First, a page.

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A few weeks ago, I attended DrupalCampNYC, which was a conference for the
Drupal (www.drupal.org) web framework/content management system. I went to
learn Drupal for web design and development, but someone showed off their
site that used the glossary module (http://drupal.org/project/glossary), and
my mind went right to documentation.
There seems to be a huge potential for using web CMS for documentation.
> -----Original Message-----
> From: techwr-l-bounces+hamonwry12=hotmail -dot- com -at- lists -dot- techwr-l -dot- com
> [mailto:techwr-l-bounces+hamonwry12=hotmail -dot- com -at- lists -dot- techwr-l -dot- com] On
> Of Craig Haiss
> Sent: Tuesday, December 15, 2009 6:52 AM
> To: techwr-l -at- lists -dot- techwr-l -dot- com
> Subject: Re: Online documentation platforms
> Based on my experiences as a blogger, I have a hunch that WordPress or any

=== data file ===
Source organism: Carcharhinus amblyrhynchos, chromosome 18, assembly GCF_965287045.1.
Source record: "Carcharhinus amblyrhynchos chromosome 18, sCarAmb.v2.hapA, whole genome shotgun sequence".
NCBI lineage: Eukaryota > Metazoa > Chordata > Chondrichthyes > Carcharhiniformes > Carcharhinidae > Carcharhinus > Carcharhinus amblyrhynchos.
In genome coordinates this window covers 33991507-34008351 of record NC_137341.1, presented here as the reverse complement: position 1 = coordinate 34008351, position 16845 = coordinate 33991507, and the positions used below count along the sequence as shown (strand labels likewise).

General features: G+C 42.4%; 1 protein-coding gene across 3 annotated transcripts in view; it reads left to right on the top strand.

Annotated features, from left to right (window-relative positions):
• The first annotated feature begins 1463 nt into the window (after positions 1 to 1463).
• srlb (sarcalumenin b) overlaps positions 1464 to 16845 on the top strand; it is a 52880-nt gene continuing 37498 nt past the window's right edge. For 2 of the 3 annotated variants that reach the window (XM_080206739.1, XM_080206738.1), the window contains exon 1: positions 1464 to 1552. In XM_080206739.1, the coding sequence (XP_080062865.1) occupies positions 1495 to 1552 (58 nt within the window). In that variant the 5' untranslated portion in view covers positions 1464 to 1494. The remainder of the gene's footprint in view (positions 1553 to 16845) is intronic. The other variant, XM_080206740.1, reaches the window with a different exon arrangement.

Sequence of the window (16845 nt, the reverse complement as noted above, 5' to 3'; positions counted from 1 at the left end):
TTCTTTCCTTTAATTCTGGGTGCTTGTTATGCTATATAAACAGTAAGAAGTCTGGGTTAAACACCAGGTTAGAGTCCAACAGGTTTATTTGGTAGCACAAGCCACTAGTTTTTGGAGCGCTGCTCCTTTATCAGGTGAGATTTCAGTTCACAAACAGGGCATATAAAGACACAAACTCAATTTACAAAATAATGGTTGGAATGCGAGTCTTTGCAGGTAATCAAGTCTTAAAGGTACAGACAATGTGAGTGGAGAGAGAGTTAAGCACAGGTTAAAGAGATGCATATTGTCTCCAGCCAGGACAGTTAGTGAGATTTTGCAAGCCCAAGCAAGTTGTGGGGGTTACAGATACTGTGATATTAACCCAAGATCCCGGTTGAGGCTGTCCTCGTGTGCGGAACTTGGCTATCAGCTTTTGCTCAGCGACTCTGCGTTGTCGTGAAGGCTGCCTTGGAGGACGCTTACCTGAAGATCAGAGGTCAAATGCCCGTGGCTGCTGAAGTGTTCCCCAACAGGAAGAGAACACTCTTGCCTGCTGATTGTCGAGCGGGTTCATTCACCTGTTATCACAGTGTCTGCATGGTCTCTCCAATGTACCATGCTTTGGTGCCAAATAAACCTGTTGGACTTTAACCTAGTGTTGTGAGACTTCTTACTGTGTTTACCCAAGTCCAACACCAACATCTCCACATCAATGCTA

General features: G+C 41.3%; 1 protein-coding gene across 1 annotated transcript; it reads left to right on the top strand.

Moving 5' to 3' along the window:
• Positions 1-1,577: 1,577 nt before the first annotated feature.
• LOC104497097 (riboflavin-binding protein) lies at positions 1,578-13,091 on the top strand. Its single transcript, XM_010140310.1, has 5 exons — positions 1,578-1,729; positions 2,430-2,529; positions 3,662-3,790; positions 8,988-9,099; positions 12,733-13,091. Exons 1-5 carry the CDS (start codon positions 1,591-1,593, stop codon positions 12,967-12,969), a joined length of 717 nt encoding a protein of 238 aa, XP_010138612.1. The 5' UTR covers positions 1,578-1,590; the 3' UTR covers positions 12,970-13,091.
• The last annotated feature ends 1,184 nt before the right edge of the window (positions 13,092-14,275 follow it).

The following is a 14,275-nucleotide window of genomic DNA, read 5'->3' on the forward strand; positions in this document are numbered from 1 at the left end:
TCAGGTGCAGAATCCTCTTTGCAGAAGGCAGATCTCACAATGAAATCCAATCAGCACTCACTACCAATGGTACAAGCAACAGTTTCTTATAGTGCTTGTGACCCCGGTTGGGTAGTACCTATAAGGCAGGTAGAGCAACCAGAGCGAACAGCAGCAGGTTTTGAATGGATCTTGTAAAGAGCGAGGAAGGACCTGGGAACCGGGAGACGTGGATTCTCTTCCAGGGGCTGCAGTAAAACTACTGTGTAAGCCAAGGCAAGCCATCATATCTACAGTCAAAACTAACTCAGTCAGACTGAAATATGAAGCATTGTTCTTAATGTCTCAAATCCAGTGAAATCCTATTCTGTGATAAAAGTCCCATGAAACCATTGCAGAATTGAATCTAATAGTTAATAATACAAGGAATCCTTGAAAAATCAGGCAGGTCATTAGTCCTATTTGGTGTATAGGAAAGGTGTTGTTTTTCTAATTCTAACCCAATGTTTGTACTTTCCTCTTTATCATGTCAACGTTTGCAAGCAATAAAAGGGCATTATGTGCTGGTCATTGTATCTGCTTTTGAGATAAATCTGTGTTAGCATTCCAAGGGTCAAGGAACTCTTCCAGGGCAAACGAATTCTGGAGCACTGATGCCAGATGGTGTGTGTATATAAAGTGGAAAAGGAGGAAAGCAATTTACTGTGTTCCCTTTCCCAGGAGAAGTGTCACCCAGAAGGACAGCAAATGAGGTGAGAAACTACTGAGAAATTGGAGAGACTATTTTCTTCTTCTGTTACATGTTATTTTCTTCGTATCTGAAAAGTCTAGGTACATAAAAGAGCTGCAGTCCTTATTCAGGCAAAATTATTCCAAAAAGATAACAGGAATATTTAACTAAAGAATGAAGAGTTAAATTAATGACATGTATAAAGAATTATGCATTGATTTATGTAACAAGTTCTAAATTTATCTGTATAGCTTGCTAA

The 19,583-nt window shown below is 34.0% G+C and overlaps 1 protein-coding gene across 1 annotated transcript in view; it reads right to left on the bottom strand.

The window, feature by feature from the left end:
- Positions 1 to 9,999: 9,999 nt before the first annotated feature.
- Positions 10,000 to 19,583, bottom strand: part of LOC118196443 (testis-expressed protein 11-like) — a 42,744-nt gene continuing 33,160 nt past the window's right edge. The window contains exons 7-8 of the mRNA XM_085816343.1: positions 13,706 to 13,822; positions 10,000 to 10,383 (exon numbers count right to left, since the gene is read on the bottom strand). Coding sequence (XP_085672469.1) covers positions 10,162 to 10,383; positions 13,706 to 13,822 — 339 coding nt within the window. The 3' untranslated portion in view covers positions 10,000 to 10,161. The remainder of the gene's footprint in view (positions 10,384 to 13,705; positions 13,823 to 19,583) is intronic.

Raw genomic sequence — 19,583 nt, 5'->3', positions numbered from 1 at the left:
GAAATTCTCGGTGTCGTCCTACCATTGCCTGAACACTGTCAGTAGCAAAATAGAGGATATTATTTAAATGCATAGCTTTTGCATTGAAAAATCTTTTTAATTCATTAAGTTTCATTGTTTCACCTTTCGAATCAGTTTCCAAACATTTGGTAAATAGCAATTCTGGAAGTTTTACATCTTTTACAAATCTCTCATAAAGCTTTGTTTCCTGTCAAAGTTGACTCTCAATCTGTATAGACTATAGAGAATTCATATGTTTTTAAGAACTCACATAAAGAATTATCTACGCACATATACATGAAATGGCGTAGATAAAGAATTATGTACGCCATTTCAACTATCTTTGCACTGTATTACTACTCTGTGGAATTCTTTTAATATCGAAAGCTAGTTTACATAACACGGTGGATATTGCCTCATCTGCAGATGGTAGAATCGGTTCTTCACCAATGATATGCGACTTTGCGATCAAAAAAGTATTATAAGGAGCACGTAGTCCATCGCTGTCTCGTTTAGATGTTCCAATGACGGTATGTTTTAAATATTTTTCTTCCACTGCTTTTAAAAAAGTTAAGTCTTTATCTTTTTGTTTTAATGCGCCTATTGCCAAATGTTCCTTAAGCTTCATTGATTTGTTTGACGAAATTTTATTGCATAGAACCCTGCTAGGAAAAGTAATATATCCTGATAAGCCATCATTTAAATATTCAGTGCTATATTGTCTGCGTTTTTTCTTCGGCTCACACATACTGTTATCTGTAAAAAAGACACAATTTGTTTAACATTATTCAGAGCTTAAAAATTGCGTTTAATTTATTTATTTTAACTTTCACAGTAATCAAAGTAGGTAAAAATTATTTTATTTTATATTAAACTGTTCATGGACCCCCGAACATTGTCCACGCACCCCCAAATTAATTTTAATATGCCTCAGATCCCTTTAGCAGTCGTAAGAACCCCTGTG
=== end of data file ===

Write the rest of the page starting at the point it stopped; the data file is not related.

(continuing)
> similar blogging/CMS tool would make an excellent content management
> for online documentation.
> Blogging tools have simple publishing interfaces that would allow writers
> focus on content instead of non-essential HATT features. Also, the built
> search present in most blogs gives users the ability to navigate in a
> way. (The use of a TOC or index for online documentation seems to be
> WordPress may lack some of the customization options writers would need
> tasks like single-sourcing (although it might work since many blogging
> turn posts into XML), but often expensive HATTs are filled with features
> writers don't need.
> I'd definitely be willing to give WordPress or another blogging tool a try
> it seemed to fit the job. Compared to the headaches involed in working
> HATT, mastering tricky features, installing updates, etc. it would
> a relief to work with a simple blogging platform installed on someone
> Craig Haiss
> Blog: http://www.helpscribe.com
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